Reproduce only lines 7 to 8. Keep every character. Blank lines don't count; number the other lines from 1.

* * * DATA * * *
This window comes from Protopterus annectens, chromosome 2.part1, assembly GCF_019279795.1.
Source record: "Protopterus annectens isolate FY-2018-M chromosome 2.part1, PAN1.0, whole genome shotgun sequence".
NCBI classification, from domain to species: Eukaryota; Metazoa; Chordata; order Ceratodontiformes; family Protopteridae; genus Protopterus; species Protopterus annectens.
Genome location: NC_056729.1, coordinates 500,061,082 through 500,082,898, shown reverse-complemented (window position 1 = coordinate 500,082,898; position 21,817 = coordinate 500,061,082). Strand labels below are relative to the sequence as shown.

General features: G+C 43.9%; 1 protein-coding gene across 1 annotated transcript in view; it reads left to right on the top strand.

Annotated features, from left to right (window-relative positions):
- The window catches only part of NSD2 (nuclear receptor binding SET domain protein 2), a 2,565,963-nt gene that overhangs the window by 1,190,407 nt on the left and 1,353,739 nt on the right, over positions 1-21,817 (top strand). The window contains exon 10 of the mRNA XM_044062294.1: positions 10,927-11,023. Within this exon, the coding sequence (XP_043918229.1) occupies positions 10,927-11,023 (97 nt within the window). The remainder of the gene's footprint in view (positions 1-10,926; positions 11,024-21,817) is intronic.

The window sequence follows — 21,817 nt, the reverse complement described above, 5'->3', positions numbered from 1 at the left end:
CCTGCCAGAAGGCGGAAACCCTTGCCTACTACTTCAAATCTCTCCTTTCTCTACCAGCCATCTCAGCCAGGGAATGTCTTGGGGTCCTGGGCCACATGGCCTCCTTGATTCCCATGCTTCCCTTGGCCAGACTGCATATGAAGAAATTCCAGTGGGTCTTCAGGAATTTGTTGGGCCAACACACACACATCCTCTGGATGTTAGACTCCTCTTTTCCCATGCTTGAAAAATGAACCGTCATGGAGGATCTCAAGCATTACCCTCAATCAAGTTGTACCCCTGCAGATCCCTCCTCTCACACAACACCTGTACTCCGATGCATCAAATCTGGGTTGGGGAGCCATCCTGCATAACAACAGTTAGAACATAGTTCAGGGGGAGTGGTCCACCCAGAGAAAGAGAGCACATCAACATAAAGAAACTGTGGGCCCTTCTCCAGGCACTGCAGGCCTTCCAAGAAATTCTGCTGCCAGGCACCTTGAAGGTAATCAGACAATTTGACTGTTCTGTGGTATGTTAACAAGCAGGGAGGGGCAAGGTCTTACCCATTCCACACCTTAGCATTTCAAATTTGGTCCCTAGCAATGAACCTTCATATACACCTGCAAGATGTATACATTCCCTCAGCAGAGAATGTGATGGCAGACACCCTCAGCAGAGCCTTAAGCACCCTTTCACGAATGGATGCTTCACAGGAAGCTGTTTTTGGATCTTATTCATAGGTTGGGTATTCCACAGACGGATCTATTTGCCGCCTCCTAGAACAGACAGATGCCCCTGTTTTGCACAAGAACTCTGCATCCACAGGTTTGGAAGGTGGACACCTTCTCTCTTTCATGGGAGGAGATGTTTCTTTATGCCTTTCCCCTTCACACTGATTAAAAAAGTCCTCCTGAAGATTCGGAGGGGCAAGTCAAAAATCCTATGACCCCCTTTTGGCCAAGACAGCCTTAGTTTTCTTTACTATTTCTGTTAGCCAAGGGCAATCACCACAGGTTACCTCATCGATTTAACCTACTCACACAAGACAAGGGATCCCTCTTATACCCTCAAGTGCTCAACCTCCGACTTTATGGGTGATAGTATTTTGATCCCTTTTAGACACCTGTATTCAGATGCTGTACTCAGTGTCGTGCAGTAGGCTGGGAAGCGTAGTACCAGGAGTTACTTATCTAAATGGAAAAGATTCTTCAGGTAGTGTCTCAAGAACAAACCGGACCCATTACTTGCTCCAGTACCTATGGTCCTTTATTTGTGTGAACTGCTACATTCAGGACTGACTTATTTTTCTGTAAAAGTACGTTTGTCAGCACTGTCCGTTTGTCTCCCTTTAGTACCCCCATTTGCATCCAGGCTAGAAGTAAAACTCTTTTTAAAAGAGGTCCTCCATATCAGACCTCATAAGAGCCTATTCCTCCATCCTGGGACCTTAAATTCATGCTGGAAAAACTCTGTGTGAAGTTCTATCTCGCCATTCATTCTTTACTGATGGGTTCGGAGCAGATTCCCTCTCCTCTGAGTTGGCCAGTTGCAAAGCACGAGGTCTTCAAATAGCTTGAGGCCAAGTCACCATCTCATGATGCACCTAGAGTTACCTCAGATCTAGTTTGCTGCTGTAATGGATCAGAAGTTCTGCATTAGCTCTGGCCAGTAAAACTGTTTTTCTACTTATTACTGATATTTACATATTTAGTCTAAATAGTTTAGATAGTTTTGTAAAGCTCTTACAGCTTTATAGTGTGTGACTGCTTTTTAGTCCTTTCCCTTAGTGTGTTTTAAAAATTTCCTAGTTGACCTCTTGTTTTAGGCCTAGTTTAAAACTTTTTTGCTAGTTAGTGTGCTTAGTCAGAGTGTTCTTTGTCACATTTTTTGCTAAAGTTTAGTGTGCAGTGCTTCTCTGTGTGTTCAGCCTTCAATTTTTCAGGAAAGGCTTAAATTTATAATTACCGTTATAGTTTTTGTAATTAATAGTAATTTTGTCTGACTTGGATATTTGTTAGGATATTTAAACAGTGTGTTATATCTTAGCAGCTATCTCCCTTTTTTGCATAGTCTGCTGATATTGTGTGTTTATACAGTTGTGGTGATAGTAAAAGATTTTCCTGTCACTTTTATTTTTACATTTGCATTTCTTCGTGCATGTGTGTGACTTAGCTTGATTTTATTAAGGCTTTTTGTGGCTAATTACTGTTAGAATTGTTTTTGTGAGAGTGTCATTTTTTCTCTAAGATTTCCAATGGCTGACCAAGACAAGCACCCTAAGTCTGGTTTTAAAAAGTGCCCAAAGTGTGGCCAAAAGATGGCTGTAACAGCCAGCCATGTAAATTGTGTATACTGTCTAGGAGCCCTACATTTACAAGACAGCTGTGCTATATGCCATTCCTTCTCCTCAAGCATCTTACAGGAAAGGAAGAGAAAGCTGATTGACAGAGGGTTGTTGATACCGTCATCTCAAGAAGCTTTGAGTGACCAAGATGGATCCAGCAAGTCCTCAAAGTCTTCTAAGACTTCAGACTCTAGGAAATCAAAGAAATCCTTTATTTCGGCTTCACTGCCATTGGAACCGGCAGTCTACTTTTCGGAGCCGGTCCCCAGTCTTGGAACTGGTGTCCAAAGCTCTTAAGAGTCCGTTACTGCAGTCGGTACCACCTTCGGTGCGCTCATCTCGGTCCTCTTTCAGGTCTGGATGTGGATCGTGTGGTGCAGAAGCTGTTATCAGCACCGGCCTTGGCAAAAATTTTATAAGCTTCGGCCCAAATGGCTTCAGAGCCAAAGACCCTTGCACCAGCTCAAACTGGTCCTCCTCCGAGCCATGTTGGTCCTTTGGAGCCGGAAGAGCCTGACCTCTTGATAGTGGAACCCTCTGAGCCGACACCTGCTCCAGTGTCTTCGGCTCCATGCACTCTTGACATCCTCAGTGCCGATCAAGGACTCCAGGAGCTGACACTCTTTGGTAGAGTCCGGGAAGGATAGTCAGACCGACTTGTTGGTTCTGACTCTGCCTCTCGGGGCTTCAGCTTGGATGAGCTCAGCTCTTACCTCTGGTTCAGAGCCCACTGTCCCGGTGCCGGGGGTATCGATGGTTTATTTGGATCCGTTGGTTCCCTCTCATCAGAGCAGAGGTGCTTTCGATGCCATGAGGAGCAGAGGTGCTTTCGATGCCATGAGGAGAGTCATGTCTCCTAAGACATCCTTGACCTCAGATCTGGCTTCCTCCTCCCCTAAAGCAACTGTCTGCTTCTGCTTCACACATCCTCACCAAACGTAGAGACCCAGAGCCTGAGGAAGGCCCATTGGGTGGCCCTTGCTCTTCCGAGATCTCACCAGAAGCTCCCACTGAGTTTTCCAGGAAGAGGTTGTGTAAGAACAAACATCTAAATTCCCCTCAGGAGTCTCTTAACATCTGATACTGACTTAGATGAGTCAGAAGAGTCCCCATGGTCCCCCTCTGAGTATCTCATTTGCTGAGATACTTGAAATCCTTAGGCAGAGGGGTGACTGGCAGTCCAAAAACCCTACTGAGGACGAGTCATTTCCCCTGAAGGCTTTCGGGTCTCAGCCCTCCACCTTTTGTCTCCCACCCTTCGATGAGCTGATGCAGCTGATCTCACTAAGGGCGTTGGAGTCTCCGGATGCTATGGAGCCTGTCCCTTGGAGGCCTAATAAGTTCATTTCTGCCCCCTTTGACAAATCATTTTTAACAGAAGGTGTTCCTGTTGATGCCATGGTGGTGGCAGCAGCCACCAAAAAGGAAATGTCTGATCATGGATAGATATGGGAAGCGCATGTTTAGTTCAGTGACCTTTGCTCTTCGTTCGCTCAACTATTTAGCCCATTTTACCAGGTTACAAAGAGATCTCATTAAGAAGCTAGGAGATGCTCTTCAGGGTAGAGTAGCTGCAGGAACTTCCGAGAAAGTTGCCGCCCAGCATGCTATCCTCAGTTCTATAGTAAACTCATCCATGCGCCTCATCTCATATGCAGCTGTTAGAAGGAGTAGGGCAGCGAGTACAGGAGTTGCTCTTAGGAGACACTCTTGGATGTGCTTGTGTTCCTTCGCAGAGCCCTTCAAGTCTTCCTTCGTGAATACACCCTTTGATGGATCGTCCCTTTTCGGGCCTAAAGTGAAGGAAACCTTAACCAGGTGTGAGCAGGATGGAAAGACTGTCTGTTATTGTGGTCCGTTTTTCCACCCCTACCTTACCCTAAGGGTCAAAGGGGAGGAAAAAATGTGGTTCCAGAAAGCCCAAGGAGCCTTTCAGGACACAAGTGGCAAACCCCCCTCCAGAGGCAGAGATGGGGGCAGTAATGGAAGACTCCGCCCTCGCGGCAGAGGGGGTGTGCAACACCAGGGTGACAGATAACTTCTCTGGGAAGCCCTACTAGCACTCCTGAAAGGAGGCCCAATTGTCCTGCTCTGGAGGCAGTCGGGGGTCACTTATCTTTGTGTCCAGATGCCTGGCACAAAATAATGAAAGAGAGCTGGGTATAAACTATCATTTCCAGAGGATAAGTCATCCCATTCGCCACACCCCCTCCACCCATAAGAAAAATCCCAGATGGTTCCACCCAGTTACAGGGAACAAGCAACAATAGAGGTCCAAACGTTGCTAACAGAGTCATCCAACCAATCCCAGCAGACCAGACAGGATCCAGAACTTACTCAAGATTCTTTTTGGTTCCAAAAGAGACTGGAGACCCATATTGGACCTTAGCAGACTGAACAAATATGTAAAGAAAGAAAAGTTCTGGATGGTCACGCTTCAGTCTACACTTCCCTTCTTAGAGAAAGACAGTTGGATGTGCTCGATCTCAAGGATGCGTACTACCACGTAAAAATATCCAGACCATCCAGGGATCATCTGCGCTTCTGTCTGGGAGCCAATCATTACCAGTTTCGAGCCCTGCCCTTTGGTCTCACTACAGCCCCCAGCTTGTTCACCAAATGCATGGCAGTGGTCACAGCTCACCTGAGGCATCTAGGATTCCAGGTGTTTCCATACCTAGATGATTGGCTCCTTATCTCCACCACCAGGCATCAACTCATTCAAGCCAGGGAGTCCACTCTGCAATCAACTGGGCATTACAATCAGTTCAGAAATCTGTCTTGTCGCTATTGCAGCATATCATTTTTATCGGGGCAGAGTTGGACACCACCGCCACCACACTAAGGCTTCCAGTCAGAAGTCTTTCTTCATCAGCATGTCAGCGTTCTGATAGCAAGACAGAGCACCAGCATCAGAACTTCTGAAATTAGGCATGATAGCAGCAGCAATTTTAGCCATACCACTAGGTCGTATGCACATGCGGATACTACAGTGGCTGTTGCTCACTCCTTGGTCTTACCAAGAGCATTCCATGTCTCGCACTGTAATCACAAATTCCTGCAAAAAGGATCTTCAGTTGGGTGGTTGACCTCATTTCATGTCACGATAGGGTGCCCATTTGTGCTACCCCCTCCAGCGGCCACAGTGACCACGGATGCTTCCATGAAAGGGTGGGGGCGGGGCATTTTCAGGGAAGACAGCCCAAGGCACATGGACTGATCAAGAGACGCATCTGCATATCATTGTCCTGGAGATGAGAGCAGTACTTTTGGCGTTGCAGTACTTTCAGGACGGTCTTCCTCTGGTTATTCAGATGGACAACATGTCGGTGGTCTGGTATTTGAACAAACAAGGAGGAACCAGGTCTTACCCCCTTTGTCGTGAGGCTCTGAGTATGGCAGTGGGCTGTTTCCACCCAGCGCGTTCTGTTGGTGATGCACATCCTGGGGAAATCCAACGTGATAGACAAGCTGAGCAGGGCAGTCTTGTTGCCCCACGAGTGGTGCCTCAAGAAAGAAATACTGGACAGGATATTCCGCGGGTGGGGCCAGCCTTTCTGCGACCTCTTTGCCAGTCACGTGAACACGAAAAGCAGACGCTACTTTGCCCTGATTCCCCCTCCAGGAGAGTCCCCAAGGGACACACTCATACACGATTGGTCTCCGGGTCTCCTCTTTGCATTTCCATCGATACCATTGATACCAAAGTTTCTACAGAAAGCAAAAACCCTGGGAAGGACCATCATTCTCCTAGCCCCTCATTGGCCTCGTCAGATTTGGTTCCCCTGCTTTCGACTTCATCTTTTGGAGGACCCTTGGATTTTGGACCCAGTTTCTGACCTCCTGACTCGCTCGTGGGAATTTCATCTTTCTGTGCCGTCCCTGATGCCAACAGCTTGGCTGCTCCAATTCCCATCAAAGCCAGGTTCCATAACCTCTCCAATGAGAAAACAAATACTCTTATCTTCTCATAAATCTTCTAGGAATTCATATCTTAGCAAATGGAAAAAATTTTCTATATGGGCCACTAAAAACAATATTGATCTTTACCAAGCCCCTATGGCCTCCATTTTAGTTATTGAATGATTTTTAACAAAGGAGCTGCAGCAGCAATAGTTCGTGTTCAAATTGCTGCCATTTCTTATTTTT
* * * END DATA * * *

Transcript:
- The window catches only part of NSD2 (nuclear receptor binding SET domain protein 2), a 2,565,963-nt gene that overhangs the window by 1,190,407 nt on the left and 1,353,739 nt on the right, over positions 1-21,817 (top strand). The window contains exon 10 of the mRNA XM_044062294.1: positions 10,927-11,023. Within this exon, the coding sequence (XP_043918229.1) occupies positions 10,927-11,023 (97 nt within the window). The remainder of the gene's footprint in view (positions 1-10,926; positions 11,024-21,817) is intronic.

The window sequence follows — 21,817 nt, the reverse complement described above, 5'->3', positions numbered from 1 at the left end: